Liberty/Mercantilism/Guilds: 4 merchants for 16 :gold: , +1-2 :commerce: from trade routes, requires zero investment in wonders, temples, or anything else. Just crank 220 :hammers: settlers using Expansive, each settlement raises enough gold to buy a Guild of the Nine merc every 11 turns, a slave trade Lunatic (which you load into an airship) every 5 turns, or a Nightwatch (which can upgrade to an assassin) every 13 turns. Undercouncil and Financial can boost by +35%, for 21.6 :gold: per turn--9t for a Guild merc, 10t for a Nightwatch, 4t for a Lunatic.

    Scholarship/Caste/Mercantilism/Great Lib: 3 sages for 18 :science: 3 :gold: 6 :culture: , +1-2 :commerce: from trade routes. With Terkhen's Sage trait and Overcouncil, for +30% science, you are producing 23.4 :science: per settlement.

    Not counting culture, all of these setups are producing 17-24 commerce in the form of :science: and :gold: before multipliers, PER 220 :hammers: invested in a settler! And keep in mind these settlements cost almost NO maintenance, claim resources, claim land, and are productive from the turn they are founded—remember what balances REXing in Civ4 is that cities are a net drain on your empire for several turns until they get enough tile yields and infrastructure to become a positive. With this strategy (and remember Cardith Lorda is Expansive, so there’s finally some use for this trait in a civ that can only build 3 real cities) these little settlements are effectively like founding a new city that is running 4 fully grown Taxation towns on turn 1. Every settler you build gets you a yield equivalent to 4 towns. And you space them out every 4 squares, like you would with Pirate Coves.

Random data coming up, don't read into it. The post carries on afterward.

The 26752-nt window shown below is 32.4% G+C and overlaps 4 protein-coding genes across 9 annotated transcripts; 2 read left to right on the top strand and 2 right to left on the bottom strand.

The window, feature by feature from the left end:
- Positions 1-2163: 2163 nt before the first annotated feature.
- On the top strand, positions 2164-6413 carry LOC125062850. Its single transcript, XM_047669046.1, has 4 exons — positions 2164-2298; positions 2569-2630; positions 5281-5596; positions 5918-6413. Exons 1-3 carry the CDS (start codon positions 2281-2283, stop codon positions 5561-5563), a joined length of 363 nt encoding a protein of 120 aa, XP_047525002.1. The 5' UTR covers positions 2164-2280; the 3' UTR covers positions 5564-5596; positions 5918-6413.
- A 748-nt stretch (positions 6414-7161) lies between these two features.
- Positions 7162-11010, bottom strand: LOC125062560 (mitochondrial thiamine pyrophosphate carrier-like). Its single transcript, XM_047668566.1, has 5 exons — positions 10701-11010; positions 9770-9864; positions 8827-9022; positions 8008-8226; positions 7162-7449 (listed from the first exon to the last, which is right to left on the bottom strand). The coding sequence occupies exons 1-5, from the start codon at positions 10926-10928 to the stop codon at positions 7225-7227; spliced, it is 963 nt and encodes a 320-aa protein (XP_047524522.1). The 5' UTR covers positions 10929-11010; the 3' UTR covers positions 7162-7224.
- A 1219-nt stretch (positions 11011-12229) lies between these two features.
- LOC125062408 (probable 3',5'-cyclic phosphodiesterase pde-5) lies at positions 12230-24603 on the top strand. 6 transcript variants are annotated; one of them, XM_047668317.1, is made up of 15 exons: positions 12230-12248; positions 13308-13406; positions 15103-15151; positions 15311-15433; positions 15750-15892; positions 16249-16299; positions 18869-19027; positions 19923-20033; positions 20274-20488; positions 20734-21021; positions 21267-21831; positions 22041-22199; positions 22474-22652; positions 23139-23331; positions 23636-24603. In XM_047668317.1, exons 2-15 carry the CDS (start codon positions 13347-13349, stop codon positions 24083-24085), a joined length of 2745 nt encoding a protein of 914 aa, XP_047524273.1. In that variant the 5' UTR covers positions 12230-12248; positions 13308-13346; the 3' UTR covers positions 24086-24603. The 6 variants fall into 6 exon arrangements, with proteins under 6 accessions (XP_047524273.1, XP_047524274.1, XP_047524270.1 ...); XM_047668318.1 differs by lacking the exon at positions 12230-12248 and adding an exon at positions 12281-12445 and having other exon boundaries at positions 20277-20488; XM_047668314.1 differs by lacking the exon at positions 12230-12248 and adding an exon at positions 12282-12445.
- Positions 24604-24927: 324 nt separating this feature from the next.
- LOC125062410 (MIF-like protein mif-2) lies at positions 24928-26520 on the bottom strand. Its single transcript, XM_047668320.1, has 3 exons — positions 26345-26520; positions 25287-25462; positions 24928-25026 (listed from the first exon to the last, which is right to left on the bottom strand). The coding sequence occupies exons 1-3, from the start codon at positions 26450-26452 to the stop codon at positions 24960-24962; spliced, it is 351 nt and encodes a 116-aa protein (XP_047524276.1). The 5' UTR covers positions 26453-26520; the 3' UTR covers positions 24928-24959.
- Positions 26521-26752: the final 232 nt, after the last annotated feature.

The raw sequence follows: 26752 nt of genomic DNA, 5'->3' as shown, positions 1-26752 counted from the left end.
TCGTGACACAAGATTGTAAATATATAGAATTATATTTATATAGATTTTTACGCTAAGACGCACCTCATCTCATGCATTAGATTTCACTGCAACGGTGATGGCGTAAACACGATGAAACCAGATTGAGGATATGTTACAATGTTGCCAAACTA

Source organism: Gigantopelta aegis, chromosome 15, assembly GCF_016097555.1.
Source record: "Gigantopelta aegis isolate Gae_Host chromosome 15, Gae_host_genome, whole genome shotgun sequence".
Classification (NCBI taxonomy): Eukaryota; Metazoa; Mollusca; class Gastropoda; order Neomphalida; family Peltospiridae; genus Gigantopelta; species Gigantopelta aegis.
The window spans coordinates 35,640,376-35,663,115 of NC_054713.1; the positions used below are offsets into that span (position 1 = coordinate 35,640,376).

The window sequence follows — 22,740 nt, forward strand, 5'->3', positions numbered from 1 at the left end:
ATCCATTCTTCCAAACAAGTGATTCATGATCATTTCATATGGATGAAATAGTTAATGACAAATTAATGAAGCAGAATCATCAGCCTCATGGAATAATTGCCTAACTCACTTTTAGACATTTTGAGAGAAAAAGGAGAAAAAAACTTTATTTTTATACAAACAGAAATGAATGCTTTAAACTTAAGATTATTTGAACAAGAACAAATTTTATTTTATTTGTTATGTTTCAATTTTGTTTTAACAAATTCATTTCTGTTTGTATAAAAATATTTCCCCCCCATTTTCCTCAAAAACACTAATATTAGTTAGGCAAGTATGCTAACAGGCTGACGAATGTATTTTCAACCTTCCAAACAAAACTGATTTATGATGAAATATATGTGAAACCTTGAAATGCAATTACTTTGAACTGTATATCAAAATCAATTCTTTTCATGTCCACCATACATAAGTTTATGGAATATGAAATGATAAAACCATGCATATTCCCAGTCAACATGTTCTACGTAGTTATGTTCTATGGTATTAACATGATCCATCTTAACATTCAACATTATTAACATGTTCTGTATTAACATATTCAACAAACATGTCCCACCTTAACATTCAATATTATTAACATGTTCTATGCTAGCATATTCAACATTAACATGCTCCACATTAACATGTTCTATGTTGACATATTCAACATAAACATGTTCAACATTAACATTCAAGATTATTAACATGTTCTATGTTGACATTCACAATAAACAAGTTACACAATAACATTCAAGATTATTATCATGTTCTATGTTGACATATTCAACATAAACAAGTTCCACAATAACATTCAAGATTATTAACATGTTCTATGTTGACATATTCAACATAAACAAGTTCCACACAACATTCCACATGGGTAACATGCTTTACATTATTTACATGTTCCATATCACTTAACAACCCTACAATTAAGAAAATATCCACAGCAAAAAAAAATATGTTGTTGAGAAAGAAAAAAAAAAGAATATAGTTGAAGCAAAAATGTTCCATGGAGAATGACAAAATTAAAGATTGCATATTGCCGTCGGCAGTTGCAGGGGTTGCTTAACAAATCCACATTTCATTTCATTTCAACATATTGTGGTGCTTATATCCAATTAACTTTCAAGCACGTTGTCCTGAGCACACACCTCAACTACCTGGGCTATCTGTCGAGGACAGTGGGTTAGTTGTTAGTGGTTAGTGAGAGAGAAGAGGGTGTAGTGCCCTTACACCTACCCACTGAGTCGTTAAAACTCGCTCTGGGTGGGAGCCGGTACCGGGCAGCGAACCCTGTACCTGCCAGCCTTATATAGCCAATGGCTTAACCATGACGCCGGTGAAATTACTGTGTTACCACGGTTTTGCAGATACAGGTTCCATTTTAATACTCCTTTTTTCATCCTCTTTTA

Let’s look at a maxed out settlement:

    Lib/Merc/Caste + Catacomb/Glib/Hall of Kings/Theatre + Temple of Kilmorph, OO, and AV
    3 sages, 1 merchant: 18 :science: 9 :gold: 19 :culture:, +1-2 :commerce: from trade routes, plus up to 0-7 gold if you have RoK state religion, and AV/OO/RoK holy shrines in the Bazaar of Mammon city, and potentially more with God King and other gold multipliers. +160% :culture:. (I have managed to get 2 holy shrines in the capital even using a standard expansion timing, founding OO or RoK legitimately in the capital and popping a disciple of another religion from a lair.) That is nearly 30 commerce on the first turn you found the settlement!